Latest posts by Peter_Rohloff (see all)
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- Guest post by David Flood: Height and herencia in rural Guatemala - Apr. 28, 2014
- “Fetishism” and Humanitarian Aid – an Interview - Jan. 21, 2014
A few weeks ago an interesting and important technical report from the FANTA project was released on dietary research conducted in Guatemala. The report has several important findings which I think have relevance not only for nutrition programming in Guatemala—-which has some of the highest rates of chronic malnutrition in the world—-but elsewhere as well.
The research reported here is, as far as I know, the first to use the Optifood program, a new piece of modeling software which uses dietary recall data to construct hypothetical diets from local foods which approximate ideal energy and micronutrient recommendations. The program was developed by the WHO and collaborators and will be available for download from the WHO website eventually, although it is not clear what the timeline is for availability.
In the meantime, we have this project by FANTA, which used Optifood to analyze optimal diets for young children (and also pregnant and lactating women, but I’ll focus mostly on the child data here) in Guatemala. The key findings of the study are as follows:
1. Although local diets generally contain enough calories, under no circumstances (breastfed children in the 6-8, 9-11, and 12-23 months categories) could daily micronutrient requirements be met without adding fortified foods or supplements to the local diets. This is not surprising, since we know that traditional diets in Guatemala–and elsewhere–are largely plant-based, and it is very hard to meet dietary recommendations with just plant-based foods.
2. The Optifood software came up with hypothetical diets, using local foods, that could meet all dietary recommendations for children 6-24 months of age – but only when combined with a daily micronutrient supplement. It is important to note, however, that the diet recommended by the software was significantly different from the baseline diet. For example, the recommended diet requires that all children consume seven servings per week of meat, poultry, or fish. In contrast, the dietary recalls of the baseline diet reported in the study note a “complete absence” of these foods.
3. The researchers generated cost estimates for the optimal diet recommended by Optifood. They estimated that the optimal diet – which must still be combined with a micronutrient supplement in order to be adequate – would cost around $ 0.25 per day for infants 6-8 months of age, $0.35 per day for 9-11 month old children, and $ 0.57 per day for children 12-23 months of age. The optimal dietary costs for a pregnant or lactating woman would be $2.08 or $2.53 per day, respectively. These cost estimates are important, because around 50% of the population in the study area earned $3.00 per day or less.
My overall impression from reading the report is once again to be struck by how difficult it is to guarantee adequate nutrition for women and children in impoverished global settings. Although the report is very even-handed in addressing the significance of its findings and qualifications, nevertheless the technical tone of the document tends to deemphasize how challenging its core findings really are. The report finds that the local diet can’t come anywhere close to meeting the nutritional needs of the population. Micronutrient supplementation is no an easy technical fix either, because it needs to be complemented by an optimized version of the local diet which is vastly different from the diet that individuals actually consume (mostly in terms of amount of animal-sourced foods).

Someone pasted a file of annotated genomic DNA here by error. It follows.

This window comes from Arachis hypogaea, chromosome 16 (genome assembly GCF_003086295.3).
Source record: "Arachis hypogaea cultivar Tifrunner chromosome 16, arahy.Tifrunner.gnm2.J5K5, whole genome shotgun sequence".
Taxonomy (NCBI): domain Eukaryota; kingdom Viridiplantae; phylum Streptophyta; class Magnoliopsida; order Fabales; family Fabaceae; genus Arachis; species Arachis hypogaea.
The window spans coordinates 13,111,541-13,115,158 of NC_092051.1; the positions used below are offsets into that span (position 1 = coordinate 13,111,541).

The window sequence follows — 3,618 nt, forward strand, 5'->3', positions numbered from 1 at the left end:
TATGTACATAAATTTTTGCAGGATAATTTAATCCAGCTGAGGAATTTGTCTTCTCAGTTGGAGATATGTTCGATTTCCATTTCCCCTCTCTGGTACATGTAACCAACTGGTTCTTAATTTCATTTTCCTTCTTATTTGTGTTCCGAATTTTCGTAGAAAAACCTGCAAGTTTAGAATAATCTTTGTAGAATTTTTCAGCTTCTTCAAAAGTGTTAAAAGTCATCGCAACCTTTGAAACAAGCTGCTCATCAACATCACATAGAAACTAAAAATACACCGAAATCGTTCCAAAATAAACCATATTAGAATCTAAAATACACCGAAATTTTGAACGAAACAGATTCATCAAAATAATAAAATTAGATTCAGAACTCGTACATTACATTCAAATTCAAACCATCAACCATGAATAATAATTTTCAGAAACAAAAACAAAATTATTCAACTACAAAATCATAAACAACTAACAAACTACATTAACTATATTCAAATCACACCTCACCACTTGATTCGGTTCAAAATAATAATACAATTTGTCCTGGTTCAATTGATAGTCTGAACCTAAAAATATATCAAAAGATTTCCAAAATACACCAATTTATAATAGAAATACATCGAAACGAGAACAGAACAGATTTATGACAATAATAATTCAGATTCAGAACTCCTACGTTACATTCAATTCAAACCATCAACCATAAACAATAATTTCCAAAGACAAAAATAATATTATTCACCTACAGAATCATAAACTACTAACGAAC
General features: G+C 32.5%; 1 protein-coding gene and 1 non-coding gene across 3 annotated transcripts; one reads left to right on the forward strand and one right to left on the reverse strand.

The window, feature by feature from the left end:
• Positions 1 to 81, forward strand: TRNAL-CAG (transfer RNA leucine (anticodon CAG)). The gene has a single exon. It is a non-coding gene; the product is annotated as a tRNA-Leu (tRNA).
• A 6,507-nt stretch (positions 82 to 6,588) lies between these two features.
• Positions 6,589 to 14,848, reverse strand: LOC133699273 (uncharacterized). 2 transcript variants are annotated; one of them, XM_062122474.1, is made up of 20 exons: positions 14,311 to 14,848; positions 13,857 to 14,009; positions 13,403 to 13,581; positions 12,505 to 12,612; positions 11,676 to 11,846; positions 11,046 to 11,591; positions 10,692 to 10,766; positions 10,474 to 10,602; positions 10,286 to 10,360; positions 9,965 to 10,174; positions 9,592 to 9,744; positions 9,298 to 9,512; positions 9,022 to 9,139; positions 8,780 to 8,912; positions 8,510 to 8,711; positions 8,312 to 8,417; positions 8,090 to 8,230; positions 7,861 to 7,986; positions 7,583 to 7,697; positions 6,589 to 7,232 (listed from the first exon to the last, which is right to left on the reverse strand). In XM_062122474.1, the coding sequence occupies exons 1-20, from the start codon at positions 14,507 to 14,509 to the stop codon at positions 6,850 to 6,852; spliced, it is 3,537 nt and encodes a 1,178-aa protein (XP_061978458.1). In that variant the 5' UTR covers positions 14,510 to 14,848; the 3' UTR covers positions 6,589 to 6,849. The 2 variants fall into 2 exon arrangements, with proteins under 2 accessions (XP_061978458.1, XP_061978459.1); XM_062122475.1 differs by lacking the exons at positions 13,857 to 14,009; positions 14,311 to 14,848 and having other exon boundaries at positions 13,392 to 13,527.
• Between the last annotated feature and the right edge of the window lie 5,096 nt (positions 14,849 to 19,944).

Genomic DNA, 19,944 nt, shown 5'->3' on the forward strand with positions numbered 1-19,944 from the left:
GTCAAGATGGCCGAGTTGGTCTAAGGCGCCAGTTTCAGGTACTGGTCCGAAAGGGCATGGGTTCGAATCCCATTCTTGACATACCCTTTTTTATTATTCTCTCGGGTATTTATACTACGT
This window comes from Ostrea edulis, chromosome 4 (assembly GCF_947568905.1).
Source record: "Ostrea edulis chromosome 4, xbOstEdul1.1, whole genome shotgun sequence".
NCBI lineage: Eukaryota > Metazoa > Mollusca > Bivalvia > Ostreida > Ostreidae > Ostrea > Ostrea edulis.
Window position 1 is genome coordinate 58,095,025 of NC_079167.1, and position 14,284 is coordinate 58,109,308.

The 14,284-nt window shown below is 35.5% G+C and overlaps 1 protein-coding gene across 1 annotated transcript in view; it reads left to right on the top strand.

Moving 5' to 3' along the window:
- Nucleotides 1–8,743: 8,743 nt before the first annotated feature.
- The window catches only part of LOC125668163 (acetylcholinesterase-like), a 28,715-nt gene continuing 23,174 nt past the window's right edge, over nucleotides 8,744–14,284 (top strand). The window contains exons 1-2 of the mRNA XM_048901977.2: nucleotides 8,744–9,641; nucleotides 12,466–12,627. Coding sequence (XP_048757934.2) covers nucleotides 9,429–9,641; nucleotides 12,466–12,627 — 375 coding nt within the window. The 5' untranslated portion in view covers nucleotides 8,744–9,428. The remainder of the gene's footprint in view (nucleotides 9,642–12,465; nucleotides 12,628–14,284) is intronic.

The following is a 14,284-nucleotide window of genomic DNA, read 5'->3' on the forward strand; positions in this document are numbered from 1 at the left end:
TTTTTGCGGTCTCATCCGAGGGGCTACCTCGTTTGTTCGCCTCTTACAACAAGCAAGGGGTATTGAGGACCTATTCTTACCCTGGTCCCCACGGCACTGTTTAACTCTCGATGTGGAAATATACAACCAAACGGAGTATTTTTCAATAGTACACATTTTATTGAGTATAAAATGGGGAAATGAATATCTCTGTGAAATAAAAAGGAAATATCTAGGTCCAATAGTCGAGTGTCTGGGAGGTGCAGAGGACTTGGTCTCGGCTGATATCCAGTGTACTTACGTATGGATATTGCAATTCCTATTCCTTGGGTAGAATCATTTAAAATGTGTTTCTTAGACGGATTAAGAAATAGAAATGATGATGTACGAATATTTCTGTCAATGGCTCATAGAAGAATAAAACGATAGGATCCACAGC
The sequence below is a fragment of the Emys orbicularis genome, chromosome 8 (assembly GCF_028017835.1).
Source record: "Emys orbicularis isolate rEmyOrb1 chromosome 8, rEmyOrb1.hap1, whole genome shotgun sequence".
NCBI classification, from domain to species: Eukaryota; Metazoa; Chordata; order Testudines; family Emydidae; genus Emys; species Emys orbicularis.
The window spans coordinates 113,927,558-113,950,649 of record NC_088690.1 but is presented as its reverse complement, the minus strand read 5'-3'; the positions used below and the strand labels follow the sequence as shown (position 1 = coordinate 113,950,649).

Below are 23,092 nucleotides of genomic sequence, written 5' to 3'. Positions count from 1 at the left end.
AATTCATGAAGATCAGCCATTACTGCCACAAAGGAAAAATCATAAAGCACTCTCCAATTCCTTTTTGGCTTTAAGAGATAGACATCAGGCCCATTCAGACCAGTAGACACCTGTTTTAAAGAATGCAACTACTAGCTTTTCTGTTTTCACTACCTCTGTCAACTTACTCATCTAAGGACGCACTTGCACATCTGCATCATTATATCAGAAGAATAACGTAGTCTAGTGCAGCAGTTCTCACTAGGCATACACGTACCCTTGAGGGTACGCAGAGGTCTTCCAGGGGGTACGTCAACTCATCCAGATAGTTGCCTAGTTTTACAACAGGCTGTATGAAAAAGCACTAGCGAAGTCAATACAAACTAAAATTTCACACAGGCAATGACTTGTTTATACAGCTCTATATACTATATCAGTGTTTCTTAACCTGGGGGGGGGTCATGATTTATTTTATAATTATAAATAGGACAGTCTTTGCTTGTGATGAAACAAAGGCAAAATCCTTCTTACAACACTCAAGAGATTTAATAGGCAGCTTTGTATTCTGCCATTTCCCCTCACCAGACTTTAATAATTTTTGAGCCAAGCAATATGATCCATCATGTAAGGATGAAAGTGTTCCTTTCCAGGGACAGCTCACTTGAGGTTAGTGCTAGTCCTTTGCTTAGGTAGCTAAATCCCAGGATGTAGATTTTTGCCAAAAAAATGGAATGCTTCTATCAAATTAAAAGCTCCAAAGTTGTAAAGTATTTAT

Finally, the optimized diet which is recommended is completely unfeasible from a cost perspective. For example, let’s remember that much of the study population here lives on about $3 per day. A typical young family in this region would include a lactating mother ($2.53 per day), one toddler ($0.57 per day), and one young infant ($0.35). Guaranteeing optimal nutrition for just these three members of the family would cost 40% more than the family’s entire income, without even considering the cost of the also-recommended micronutrient supplement, or anything else.
It is also interesting to compare my own reaction to the report with the press that the report has been getting in official outlets. For example, USAID has a blog post about the report here:
Next steps in the process include testing the diet to see whether mothers can really feed it to their young children. We’ll be asking questions like, “Do mothers have any difficulties? Is cost really a problem? Are the recommendations hard to understand or follow? Do children like the combinations of food?” Once the diet is found to be practical, feasible, and affordable, FANTA will work with partners to develop a strategy and plan to promote the recommended foods in the right combination, quantity, and frequency to improve children’s diet intake as well as promote the use of Chispitas to help meet iron and zinc needs.
Did we just read the same report?! Of course cost is a problem! And the data in the report fairly clearly establish that the diet is neither feasible or affordable!
If anything, the report simply underlines, once again, that there is no such thing as an obvious technical solution to the problem of child malnutrition. And too much enthusiasm for any new technical solution–whether its “Optifood” or something else–obscures the political realities that lead to hunger and malnutrition. As I’ve written about recently, if we are going to be serious about child malnutrition, we have to address unemployment, low wages, and rising food costs.
FANTA. 2013. Summary Report: Development of Evidence-Based Dietary Recommendations for Children, Pregnant Women, and Lactating Women Living in the Western Highlands in Guatemala. Washington, DC: FHI 360/FANTA.